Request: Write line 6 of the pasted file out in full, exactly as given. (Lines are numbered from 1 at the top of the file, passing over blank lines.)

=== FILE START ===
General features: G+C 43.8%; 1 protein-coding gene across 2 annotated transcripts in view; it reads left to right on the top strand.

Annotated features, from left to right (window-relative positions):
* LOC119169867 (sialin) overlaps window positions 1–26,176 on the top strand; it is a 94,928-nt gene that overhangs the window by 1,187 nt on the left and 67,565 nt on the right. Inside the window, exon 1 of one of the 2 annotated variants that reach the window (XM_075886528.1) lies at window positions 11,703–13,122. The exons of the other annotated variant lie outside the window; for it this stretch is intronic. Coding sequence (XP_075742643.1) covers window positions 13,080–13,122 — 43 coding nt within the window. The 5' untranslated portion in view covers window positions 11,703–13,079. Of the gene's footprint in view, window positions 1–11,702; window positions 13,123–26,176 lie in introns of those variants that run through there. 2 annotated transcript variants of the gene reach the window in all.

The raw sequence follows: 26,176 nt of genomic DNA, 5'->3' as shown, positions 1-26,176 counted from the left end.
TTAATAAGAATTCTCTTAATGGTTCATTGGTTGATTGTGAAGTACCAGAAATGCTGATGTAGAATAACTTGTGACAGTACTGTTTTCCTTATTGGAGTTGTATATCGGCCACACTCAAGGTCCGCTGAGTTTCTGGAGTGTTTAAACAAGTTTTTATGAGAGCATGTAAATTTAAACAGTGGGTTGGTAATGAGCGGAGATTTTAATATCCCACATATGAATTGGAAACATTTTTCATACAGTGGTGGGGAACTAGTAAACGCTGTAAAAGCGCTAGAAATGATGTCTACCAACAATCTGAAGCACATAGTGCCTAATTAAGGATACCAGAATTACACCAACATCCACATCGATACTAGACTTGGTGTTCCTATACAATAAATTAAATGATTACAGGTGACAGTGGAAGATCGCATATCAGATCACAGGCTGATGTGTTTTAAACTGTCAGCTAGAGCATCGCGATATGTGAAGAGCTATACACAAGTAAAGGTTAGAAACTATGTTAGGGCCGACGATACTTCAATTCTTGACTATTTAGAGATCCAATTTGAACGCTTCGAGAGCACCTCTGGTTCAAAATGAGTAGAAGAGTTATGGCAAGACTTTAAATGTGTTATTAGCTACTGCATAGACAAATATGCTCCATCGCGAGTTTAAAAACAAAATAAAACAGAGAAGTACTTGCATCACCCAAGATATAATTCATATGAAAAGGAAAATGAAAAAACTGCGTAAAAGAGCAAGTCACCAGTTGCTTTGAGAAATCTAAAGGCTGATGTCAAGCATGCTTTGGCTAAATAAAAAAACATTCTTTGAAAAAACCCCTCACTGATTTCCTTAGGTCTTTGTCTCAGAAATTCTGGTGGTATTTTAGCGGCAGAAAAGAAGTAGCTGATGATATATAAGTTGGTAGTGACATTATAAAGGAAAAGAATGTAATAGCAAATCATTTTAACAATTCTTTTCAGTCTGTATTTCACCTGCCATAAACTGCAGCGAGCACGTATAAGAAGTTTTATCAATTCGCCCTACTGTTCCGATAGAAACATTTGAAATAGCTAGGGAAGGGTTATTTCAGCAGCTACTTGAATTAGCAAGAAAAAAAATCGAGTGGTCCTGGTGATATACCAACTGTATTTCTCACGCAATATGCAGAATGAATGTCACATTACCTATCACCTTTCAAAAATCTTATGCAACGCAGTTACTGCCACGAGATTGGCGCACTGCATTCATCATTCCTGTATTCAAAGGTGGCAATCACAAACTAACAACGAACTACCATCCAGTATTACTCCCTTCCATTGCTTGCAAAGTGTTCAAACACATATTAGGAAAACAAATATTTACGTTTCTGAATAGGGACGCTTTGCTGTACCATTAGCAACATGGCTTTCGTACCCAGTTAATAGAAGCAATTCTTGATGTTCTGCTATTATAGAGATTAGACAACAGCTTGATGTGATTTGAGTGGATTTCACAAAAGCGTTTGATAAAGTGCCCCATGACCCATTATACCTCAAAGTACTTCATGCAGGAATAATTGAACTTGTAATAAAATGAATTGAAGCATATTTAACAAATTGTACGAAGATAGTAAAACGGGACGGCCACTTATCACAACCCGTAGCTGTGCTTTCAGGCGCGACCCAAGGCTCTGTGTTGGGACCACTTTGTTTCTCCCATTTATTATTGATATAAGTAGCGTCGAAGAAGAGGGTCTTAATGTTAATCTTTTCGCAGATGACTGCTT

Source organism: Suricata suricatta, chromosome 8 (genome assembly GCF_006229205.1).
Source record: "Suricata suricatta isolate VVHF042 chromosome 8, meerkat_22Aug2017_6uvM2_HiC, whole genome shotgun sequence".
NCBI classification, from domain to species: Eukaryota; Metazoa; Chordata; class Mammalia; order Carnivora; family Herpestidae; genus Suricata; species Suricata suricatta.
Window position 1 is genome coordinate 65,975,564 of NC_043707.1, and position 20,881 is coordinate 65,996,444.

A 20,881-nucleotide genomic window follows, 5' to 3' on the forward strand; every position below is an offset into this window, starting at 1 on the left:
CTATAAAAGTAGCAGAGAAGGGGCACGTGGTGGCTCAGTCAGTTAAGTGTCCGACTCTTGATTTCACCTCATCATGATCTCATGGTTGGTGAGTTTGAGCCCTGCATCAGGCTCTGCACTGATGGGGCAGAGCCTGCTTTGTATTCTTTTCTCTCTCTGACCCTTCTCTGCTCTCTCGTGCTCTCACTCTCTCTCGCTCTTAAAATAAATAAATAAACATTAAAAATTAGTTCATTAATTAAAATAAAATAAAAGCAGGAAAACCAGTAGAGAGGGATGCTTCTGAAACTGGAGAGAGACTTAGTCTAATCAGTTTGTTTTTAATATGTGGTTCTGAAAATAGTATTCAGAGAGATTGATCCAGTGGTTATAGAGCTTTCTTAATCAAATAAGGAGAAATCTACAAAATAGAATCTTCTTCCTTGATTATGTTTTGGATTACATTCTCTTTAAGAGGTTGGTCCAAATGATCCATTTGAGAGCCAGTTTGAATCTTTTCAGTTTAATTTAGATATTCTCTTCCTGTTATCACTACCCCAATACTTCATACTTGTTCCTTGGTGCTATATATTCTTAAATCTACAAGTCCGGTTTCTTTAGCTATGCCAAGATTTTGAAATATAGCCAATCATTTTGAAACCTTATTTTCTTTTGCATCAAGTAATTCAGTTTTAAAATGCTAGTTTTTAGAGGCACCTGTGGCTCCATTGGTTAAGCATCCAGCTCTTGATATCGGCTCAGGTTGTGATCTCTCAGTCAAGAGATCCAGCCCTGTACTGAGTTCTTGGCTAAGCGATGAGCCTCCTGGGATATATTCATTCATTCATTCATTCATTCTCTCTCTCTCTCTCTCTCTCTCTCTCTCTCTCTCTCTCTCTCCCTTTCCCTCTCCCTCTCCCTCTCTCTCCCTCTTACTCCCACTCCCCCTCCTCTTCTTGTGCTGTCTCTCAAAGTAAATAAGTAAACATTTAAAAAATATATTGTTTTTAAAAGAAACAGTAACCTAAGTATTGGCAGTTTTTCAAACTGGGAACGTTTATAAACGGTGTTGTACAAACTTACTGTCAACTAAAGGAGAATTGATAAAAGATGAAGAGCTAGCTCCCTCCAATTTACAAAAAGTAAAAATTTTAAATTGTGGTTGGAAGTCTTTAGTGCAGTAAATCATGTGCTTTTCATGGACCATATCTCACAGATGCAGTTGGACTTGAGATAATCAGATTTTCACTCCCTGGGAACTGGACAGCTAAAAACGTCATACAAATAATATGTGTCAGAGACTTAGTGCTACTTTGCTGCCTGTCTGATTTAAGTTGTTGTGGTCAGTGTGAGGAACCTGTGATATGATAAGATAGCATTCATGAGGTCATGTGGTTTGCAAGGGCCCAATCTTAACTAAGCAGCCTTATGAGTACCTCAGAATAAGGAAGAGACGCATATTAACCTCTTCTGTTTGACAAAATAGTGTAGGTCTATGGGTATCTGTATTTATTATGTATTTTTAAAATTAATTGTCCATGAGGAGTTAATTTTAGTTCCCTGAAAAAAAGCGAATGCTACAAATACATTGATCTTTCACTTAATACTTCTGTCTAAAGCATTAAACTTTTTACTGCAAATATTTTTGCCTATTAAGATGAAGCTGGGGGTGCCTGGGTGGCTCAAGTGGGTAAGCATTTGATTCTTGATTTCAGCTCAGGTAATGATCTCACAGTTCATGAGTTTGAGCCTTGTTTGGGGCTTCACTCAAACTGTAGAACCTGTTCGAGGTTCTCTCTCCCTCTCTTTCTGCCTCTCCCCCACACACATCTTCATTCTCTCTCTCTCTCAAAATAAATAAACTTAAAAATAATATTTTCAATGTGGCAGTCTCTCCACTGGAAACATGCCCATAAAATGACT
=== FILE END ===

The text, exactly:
Source organism: Suricata suricatta, chromosome 8 (genome assembly GCF_006229205.1).